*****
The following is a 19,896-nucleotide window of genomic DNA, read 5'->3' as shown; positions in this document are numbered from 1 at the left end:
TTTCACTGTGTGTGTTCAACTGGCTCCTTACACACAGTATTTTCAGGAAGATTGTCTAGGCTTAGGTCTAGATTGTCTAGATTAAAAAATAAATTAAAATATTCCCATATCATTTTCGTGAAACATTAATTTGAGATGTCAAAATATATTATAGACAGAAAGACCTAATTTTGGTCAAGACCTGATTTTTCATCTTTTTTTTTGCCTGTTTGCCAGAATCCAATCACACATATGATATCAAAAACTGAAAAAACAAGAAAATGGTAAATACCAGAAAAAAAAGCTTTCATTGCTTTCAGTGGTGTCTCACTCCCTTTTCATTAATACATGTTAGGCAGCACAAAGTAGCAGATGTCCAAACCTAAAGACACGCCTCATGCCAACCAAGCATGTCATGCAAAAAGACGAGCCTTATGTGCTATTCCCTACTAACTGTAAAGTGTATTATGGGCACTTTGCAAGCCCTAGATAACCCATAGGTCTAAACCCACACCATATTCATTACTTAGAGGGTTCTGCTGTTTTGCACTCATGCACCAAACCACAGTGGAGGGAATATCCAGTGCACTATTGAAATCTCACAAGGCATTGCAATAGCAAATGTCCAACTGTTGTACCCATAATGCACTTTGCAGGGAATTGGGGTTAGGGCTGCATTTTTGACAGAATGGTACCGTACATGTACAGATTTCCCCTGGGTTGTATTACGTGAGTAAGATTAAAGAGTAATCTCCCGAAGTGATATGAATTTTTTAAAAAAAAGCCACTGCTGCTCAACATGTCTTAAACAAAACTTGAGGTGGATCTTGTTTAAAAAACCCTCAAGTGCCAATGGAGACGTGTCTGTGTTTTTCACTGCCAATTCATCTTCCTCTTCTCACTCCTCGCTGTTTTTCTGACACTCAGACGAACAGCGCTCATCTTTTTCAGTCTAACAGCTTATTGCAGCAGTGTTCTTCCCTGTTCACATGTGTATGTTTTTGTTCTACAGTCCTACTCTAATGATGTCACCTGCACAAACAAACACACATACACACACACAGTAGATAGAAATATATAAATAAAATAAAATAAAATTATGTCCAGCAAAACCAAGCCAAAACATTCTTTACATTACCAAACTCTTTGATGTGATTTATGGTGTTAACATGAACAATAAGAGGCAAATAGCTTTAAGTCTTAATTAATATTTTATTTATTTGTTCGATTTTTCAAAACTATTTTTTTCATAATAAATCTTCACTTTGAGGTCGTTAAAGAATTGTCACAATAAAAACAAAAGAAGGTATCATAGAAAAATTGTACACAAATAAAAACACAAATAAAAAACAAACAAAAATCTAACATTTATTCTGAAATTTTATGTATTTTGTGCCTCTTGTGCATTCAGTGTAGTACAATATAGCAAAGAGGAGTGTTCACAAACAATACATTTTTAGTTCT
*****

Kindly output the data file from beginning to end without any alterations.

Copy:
The following is a 19,896-nucleotide window of genomic DNA, read 5'->3' as shown; positions in this document are numbered from 1 at the left end:
TTTCACTGTGTGTGTTCAACTGGCTCCTTACACACAGTATTTTCAGGAAGATTGTCTAGGCTTAGGTCTAGATTGTCTAGATTAAAAAATAAATTAAAATATTCCCATATCATTTTCGTGAAACATTAATTTGAGATGTCAAAATATATTATAGACAGAAAGACCTAATTTTGGTCAAGACCTGATTTTTCATCTTTTTTTTTGCCTGTTTGCCAGAATCCAATCACACATATGATATCAAAAACTGAAAAAACAAGAAAATGGTAAATACCAGAAAAAAAAGCTTTCATTGCTTTCAGTGGTGTCTCACTCCCTTTTCATTAATACATGTTAGGCAGCACAAAGTAGCAGATGTCCAAACCTAAAGACACGCCTCATGCCAACCAAGCATGTCATGCAAAAAGACGAGCCTTATGTGCTATTCCCTACTAACTGTAAAGTGTATTATGGGCACTTTGCAAGCCCTAGATAACCCATAGGTCTAAACCCACACCATATTCATTACTTAGAGGGTTCTGCTGTTTTGCACTCATGCACCAAACCACAGTGGAGGGAATATCCAGTGCACTATTGAAATCTCACAAGGCATTGCAATAGCAAATGTCCAACTGTTGTACCCATAATGCACTTTGCAGGGAATTGGGGTTAGGGCTGCATTTTTGACAGAATGGTACCGTACATGTACAGATTTCCCCTGGGTTGTATTACGTGAGTAAGATTAAAGAGTAATCTCCCGAAGTGATATGAATTTTTTAAAAAAAAGCCACTGCTGCTCAACATGTCTTAAACAAAACTTGAGGTGGATCTTGTTTAAAAAACCCTCAAGTGCCAATGGAGACGTGTCTGTGTTTTTCACTGCCAATTCATCTTCCTCTTCTCACTCCTCGCTGTTTTTCTGACACTCAGACGAACAGCGCTCATCTTTTTCAGTCTAACAGCTTATTGCAGCAGTGTTCTTCCCTGTTCACATGTGTATGTTTTTGTTCTACAGTCCTACTCTAATGATGTCACCTGCACAAACAAACACACATACACACACACAGTAGATAGAAATATATAAATAAAATAAAATAAAATTATGTCCAGCAAAACCAAGCCAAAACATTCTTTACATTACCAAACTCTTTGATGTGATTTATGGTGTTAACATGAACAATAAGAGGCAAATAGCTTTAAGTCTTAATTAATATTTTATTTATTTGTTCGATTTTTCAAAACTATTTTTTTCATAATAAATCTTCACTTTGAGGTCGTTAAAGAATTGTCACAATAAAAACAAAAGAAGGTATCATAGAAAAATTGTACACAAATAAAAACACAAATAAAAAACAAACAAAAATCTAACATTTATTCTGAAATTTTATGTATTTTGTGCCTCTTGTGCATTCAGTGTAGTACAATATAGCAAAGAGGAGTGTTCACAAACAATACATTTTTAGTTCT